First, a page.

OPM's position borders on the frivolous when analyzed from either of two perspectives. First, beginning from the "bottom up," as we did in Lindahl, we set out the precise language of section 8347(d)(1):


(d)(1) Subject to paragraph (2) [concerning mental disability] of this subsection, an administrative action or order affecting the rights or interests of an individual or of the United States under this subchapter [concerning civil service retirement] may be appealed to the Merit Systems Protection Board under procedures prescribed by the Board.


This provision makes it clear that an individual such as any of petitioners whose rights or interests have been affected by an OPM action or order concerning retirement, may appeal at least to the board. Subsection (d) of section 8347 also includes (d)(2) concerning mental disability, which provision explicitly authorizes an "individual" to appeal to the board under section 7701 and to the court under section 7703. The fact that Congress took extra pains to clarify the avenue of review in the sensitive area of mental disability when it added subsection (d)(2) only bolsters the conclusion that Congress intended such review as well for the subsection (d)(1) nonphysical-disability retirement cases (i.e., those not precluded from review by section 8347(c)). We as much stated in Lindahl:9


In Sec. 8347(d)(2) Congress not only allowed but legitimized judicial review in the type of case in which our predecessor court had said it was appropriate, while simultaneously reenacting the express review preclusion in Sec. 8347(c) and making plain that Secs. 8347(d)(1) and (d)(2) were exceptions to that preclusion. [Emphasis supplied.]


If any doubt remained whether a nonphysical-disability retirement claim appealable to the board under section 8347(d)(1) were in turn appealable to this court, that doubt should be resolved in favor of the presumption of judicial review over agency action.10 The express preclusion to judicial review set forth in section 8347(c) applies only, as we have discussed above, to "questions of disability and dependency."


Since our "bottom up" analysis leads us to conclude, with the help of Lindahl, that jurisdiction attaches here, we engage in a "top down" analysis to see if the same conclusion holds. Congress has granted this court "exclusive jurisdiction" over "an appeal from a final order or final decision" of the board pursuant to section 7703(b)(1).11 Section 7703(b)(1) provides that "a petition to review a final order or final decision of the Board shall be filed" in this court. Section 7703(a)(1) states who may file such a petition: "[a]ny employee or applicant for employment adversely affected or aggrieved by a final order or decision" of the board.12 We now address OPM's argument that petitioners are not "employee[s] or applicant[s] for employment" eligible to appeal here.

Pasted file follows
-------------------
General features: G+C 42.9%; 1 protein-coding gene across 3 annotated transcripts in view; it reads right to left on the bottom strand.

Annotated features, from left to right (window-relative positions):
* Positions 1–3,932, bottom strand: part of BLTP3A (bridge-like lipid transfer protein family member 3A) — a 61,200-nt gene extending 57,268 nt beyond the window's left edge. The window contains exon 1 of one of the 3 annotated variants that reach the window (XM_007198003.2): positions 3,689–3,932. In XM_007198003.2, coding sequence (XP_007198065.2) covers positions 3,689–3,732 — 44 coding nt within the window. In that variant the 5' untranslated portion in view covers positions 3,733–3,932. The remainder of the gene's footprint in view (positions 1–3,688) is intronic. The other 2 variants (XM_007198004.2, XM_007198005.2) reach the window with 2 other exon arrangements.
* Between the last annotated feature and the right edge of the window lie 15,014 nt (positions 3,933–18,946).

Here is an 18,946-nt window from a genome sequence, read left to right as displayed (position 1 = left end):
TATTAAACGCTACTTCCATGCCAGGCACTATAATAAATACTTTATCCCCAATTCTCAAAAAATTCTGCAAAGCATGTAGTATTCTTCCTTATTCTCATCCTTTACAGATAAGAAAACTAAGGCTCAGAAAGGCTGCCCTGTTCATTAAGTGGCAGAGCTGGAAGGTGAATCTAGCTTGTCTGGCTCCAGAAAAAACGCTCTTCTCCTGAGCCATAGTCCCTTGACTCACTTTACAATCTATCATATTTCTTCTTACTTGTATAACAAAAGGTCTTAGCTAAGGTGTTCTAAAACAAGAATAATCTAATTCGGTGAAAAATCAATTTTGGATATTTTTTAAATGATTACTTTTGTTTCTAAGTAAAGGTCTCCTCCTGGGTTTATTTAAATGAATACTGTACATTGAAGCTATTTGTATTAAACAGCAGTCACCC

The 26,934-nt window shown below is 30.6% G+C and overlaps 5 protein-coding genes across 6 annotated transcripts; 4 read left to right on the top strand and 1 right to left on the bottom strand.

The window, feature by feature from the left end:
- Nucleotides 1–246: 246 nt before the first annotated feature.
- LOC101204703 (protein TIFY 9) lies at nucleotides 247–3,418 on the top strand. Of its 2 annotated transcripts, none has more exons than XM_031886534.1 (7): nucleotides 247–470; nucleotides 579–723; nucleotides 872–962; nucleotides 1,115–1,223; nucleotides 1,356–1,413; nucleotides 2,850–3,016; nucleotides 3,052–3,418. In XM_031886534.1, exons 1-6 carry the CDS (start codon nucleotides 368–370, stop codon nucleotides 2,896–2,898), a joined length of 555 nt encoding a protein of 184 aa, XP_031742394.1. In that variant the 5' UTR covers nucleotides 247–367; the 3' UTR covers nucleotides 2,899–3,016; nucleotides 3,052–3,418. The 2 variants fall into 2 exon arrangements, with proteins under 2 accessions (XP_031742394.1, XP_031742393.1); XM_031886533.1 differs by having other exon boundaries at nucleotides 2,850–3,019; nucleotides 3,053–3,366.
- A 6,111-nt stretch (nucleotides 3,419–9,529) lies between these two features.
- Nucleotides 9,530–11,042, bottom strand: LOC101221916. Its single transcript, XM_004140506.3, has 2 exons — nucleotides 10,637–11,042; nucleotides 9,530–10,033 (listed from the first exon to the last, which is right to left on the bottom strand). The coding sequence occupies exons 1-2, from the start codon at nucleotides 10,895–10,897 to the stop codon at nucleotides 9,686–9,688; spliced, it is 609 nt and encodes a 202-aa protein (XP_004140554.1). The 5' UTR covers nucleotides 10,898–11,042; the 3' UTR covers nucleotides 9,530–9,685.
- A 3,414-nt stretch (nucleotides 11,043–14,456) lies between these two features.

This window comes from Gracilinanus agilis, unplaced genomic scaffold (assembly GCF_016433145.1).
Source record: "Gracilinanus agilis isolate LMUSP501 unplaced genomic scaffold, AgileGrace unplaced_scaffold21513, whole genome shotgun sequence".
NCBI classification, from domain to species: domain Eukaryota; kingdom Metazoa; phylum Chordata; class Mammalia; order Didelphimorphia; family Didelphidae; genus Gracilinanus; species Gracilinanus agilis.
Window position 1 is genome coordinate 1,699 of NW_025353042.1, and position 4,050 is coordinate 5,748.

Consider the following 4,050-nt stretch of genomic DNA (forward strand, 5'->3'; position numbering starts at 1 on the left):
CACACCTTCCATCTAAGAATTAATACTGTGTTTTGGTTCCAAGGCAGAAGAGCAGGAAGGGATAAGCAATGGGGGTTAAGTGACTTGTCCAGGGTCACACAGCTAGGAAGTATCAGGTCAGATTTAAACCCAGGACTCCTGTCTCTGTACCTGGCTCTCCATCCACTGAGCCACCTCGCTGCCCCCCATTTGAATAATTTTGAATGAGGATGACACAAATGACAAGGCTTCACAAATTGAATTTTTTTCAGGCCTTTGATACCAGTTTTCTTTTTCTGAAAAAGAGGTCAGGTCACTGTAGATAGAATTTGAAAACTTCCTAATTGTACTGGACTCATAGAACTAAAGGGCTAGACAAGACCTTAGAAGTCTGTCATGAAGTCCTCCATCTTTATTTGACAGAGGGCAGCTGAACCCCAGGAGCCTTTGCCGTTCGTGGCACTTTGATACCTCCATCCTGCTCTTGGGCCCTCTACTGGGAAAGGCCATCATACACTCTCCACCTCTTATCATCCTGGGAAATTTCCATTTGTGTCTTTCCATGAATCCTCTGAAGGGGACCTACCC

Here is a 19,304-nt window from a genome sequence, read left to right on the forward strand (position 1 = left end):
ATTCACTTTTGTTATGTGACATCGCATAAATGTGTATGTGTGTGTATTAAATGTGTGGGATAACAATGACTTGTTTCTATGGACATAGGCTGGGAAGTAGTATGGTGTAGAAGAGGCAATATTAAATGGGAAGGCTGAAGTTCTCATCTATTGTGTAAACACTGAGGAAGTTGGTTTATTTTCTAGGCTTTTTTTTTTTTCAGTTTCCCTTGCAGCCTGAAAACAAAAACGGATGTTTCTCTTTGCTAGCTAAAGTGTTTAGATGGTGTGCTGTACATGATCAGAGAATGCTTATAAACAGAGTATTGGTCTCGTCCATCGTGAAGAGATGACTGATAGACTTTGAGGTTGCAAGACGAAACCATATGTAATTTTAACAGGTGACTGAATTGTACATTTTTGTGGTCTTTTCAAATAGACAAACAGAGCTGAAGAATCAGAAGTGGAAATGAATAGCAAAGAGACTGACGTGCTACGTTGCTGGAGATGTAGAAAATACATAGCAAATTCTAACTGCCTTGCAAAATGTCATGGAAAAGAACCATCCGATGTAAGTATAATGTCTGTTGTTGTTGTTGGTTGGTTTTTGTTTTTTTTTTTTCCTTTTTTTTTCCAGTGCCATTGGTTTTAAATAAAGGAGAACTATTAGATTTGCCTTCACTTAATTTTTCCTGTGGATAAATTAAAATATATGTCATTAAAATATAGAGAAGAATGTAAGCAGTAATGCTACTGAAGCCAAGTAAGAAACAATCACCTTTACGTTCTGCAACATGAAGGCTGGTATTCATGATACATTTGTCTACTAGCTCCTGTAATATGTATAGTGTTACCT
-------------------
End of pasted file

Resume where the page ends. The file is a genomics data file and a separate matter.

As OPM admits, "employee" as used in section 7703 is not defined there or in chapter 77 of title 5. The subchapter on civil service retirement includes a definition for purposes of that subchapter at section 8331(1)(A), which refers to the general "employee" definition at section 2105. The relevant part of that definition, section 2105(a)(1)(D), covers "an individual who is--(1) appointed in the civil service by * * * (D) an individual who is an employee under this section." The records before us show that the FAA removed petitioners in September 1981, and that in each case petitioners applied for their lump-sum retirement distributions shortly thereafter,13 in accordance with the then-applicable provisions of section 8342(a). It would be illogical to conclude that, because petitioners had been effectively removed in September 1981, they immediately entered a "nonemployee" twilight zone. If this interpretation were to prevail, then no employee who was separated from the service would be eligible to apply for lump-sum benefits under section 8342(a), since that provision specifically refers to an "employee".14 Even more absurdly OPM's position would deprive this court of jurisdiction under section 7703 of the many civil service removal petitions brought by terminated federal employees, which we review every day.


In short, OPM's restrictive "employee" argument would likely strip this court of jurisdiction over most board decisions in the civil service retirement area. Not only is this position contrary to our suggestion in Lindahl, as discussed in our "bottom up" analysis supra, but it is contrary to OPM's legislative history argument when applied to the facts of this case. OPM contends that the CSRA legislative history is devoid of reference to retirement appeals, while replete with reference to taking disciplinary or adverse actions against federal employees. If so, the records before us clearly demonstrate an adverse or disciplinary action against each of petitioners: both OPM and the board relied at least in part on petitioners having been involuntarily removed "for cause"--i.e., disciplined for absence without leave and strike participation--as a basis for denying them immediate retirement under section 8336(e). Thus the adverse action is, by the terms of section 8336(e), inextricably bound up with each of the retirement claims before us.15 We hold that this court possesses jurisdiction to review petitioners' appeal from the board decisions affirming OPM's denial of their applications for immediate retirement annuities.

2. The Military Service


Petitioners contend that the FAA and OPM wrongly advised them that their military time as air traffic controllers did not count toward the 25 years of air controller service required under section 8336(e) for immediate retirement. In support of their argument that the military time does count, petitioners cite the definition of "air traffic controller" in section 2109(1):


For the purpose of this title [title 5]--


(1) "air traffic controller" or "controller" means an employee of the Department of Transportation or the Department of Defense * * *[.]